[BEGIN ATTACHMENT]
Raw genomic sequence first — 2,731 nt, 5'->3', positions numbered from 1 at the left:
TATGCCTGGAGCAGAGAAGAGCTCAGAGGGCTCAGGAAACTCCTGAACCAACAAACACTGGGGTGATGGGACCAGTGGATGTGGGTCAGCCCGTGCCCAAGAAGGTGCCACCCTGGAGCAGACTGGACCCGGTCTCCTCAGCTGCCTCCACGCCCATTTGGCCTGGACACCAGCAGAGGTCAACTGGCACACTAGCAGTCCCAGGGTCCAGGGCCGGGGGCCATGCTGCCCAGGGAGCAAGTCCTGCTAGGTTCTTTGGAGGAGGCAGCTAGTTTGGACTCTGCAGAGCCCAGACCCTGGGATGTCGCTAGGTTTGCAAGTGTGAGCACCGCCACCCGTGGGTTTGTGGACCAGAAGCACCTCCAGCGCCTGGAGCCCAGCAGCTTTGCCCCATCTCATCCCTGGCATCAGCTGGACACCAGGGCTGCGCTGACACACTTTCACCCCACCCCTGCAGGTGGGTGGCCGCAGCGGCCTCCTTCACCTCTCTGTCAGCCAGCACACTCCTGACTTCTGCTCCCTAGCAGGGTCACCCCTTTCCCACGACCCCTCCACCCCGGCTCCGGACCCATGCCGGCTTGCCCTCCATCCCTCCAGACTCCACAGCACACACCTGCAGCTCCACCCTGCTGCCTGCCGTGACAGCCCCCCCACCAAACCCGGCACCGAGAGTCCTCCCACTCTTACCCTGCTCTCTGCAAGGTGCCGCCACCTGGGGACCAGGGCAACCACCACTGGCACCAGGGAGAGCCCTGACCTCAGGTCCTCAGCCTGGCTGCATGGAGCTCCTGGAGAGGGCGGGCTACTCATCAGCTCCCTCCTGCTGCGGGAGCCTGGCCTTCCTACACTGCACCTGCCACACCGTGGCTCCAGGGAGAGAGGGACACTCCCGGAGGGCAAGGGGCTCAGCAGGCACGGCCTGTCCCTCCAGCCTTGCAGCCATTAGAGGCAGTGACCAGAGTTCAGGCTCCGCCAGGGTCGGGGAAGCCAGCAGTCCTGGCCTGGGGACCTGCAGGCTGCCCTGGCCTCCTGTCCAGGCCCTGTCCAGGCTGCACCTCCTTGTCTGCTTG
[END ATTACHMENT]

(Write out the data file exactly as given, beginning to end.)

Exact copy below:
Raw genomic sequence first — 2,731 nt, 5'->3', positions numbered from 1 at the left:
TATGCCTGGAGCAGAGAAGAGCTCAGAGGGCTCAGGAAACTCCTGAACCAACAAACACTGGGGTGATGGGACCAGTGGATGTGGGTCAGCCCGTGCCCAAGAAGGTGCCACCCTGGAGCAGACTGGACCCGGTCTCCTCAGCTGCCTCCACGCCCATTTGGCCTGGACACCAGCAGAGGTCAACTGGCACACTAGCAGTCCCAGGGTCCAGGGCCGGGGGCCATGCTGCCCAGGGAGCAAGTCCTGCTAGGTTCTTTGGAGGAGGCAGCTAGTTTGGACTCTGCAGAGCCCAGACCCTGGGATGTCGCTAGGTTTGCAAGTGTGAGCACCGCCACCCGTGGGTTTGTGGACCAGAAGCACCTCCAGCGCCTGGAGCCCAGCAGCTTTGCCCCATCTCATCCCTGGCATCAGCTGGACACCAGGGCTGCGCTGACACACTTTCACCCCACCCCTGCAGGTGGGTGGCCGCAGCGGCCTCCTTCACCTCTCTGTCAGCCAGCACACTCCTGACTTCTGCTCCCTAGCAGGGTCACCCCTTTCCCACGACCCCTCCACCCCGGCTCCGGACCCATGCCGGCTTGCCCTCCATCCCTCCAGACTCCACAGCACACACCTGCAGCTCCACCCTGCTGCCTGCCGTGACAGCCCCCCCACCAAACCCGGCACCGAGAGTCCTCCCACTCTTACCCTGCTCTCTGCAAGGTGCCGCCACCTGGGGACCAGGGCAACCACCACTGGCACCAGGGAGAGCCCTGACCTCAGGTCCTCAGCCTGGCTGCATGGAGCTCCTGGAGAGGGCGGGCTACTCATCAGCTCCCTCCTGCTGCGGGAGCCTGGCCTTCCTACACTGCACCTGCCACACCGTGGCTCCAGGGAGAGAGGGACACTCCCGGAGGGCAAGGGGCTCAGCAGGCACGGCCTGTCCCTCCAGCCTTGCAGCCATTAGAGGCAGTGACCAGAGTTCAGGCTCCGCCAGGGTCGGGGAAGCCAGCAGTCCTGGCCTGGGGACCTGCAGGCTGCCCTGGCCTCCTGTCCAGGCCCTGTCCAGGCTGCACCTCCTTGTCTGCTTG